Often I had attended these with my yeoman father and watched with interest as the local farmers inspected and discussed the livestock displayed in their pens prior to sale. These market days had been exciting ones for me and had provided a welcome break in the drudgery of my rural life. I'd always enjoyed the sights, sounds and smells of market day; the animated conversations of the farmers, the bleating, lowing and neighing of nervous animals and their earthy smells. And to my boyish delight, there were the delicious odours of the ales, ciders and hot, savoury, meat pies being sold at the various stalls set up around the perimeter of the market-square.

These thoughts of those past times and events-now forever lost to me – overwhelm me and I begin to weep and as I look at my fellow slaves, I see I'm not alone in weeping; they too shed tears for their loss of freedom and fear for the future. I recognise the similarities between us and the frightened livestock of my boyhood memories as they were sold on market-day in my home village.

Our overseers allow generous time for us to be visually inspected by any interested buyers and, as they wait patiently, they interact with the spectators who crowd around us. We don't understand their words but we know we are the butts of their crude jokes and the subjects of their lewd gestures as they point to our nakedness.

Then, a richly robed, turbaned man mounted on a horse - I wonder why it's necessary for him to ride a horse - decides the buyers have had sufficient time to inspect us and gives orders to his subordinates to move us along. Now, once more their whips are brought into play and we are forced into a long line of two abreast. I find myself on the left side at about the halfway point in this column of human misery. We stand motionless as the overseers quickly move down both sides of the column attaching long chains to our outer ankles and effectively joining us together one behind the other.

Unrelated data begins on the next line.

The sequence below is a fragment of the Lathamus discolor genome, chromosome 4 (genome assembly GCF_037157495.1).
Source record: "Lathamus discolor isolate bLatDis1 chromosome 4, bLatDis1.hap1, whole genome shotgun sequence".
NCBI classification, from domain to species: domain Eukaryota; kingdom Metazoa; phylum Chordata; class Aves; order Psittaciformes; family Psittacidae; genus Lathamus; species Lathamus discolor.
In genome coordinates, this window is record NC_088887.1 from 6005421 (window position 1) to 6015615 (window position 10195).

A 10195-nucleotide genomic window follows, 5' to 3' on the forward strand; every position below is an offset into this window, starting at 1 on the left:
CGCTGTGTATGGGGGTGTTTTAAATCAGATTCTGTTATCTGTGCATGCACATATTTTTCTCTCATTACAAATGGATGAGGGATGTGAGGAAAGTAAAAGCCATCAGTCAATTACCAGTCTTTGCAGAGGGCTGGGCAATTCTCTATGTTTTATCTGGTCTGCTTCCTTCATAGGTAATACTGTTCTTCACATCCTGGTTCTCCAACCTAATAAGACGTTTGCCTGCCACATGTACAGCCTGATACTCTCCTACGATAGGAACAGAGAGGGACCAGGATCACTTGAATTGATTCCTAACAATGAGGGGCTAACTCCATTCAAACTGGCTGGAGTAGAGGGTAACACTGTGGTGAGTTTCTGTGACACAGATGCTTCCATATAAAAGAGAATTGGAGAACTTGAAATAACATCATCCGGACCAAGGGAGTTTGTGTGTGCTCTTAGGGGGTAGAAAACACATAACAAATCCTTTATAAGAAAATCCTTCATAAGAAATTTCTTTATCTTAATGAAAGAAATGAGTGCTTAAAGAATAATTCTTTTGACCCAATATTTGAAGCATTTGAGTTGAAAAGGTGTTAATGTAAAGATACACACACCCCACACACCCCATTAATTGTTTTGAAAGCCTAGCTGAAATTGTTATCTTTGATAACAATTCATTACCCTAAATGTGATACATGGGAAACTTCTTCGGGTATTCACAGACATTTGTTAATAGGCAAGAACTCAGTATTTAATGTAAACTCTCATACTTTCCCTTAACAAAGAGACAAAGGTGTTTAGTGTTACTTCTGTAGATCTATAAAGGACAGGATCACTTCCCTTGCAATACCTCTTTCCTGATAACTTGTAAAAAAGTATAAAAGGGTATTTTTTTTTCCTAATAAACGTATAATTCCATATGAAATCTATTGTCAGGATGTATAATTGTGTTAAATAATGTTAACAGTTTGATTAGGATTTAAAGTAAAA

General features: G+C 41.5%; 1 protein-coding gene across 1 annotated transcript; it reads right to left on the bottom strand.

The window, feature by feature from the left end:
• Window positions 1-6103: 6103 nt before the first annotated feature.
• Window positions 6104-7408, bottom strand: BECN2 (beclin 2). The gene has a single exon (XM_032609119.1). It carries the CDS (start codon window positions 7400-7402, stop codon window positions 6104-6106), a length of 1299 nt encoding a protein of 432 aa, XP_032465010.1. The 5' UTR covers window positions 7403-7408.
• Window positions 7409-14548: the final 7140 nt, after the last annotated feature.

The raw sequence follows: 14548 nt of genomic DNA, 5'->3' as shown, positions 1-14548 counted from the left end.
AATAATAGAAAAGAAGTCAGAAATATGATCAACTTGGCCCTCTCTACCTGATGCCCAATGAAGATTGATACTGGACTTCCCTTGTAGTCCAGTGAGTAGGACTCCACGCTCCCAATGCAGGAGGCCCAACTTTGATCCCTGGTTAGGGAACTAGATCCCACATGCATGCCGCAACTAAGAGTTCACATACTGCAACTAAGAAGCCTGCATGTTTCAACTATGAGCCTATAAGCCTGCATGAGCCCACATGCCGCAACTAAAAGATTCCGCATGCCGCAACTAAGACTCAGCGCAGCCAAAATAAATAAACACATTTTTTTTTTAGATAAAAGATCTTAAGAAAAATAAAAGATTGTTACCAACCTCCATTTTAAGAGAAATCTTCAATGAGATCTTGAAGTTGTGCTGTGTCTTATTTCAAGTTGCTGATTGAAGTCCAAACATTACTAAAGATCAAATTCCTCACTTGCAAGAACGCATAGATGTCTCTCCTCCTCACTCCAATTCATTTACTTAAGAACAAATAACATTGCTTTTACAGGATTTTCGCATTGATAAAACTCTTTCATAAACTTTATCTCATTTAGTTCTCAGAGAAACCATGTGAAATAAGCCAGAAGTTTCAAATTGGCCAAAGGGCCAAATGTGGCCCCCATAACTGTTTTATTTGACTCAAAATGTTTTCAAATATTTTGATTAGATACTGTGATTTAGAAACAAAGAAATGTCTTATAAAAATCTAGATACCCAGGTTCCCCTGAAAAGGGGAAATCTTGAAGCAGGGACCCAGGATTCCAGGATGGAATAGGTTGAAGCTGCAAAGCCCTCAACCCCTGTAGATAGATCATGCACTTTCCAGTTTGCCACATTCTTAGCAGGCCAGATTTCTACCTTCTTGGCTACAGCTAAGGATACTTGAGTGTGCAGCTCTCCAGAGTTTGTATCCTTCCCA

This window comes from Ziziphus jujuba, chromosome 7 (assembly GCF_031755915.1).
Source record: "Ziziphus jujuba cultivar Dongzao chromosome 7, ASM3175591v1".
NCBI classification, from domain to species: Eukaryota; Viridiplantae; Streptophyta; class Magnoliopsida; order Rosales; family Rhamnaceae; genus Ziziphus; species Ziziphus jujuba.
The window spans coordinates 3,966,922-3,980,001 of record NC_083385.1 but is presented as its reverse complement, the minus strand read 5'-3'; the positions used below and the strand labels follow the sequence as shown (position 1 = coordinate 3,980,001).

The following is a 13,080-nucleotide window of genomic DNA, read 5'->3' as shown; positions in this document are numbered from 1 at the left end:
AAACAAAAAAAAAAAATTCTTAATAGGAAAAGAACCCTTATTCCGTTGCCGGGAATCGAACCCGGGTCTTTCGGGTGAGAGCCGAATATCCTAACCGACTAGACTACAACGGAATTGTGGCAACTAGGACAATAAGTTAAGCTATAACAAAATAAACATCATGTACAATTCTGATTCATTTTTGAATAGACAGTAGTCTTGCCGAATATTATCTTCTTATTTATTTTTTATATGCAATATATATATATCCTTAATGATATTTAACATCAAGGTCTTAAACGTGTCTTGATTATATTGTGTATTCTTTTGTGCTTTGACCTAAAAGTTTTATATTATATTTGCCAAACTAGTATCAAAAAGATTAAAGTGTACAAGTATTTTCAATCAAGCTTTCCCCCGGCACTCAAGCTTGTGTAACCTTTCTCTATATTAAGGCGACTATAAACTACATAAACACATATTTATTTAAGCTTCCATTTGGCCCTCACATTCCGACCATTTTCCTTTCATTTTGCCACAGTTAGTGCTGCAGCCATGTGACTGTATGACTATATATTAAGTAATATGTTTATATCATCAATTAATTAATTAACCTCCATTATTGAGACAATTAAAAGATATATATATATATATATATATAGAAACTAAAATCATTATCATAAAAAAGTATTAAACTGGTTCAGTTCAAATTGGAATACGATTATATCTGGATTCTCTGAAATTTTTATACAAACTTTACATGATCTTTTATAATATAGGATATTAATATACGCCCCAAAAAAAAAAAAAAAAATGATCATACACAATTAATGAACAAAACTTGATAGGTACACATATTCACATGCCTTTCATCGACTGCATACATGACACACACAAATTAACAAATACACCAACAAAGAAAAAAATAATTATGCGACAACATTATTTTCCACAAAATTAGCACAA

The mounted rider takes his place at the head of our column and watches as his guards and overseers take up positions on either side of us; the guards are armed with scimitars and spears and the overseers have discarded their long whips for shorter ones made from bulls' pizzles. I ask myself why these are being used over the longer whips that had been used to control us to date and how effective are they? I'm soon to find out the answer to both questions.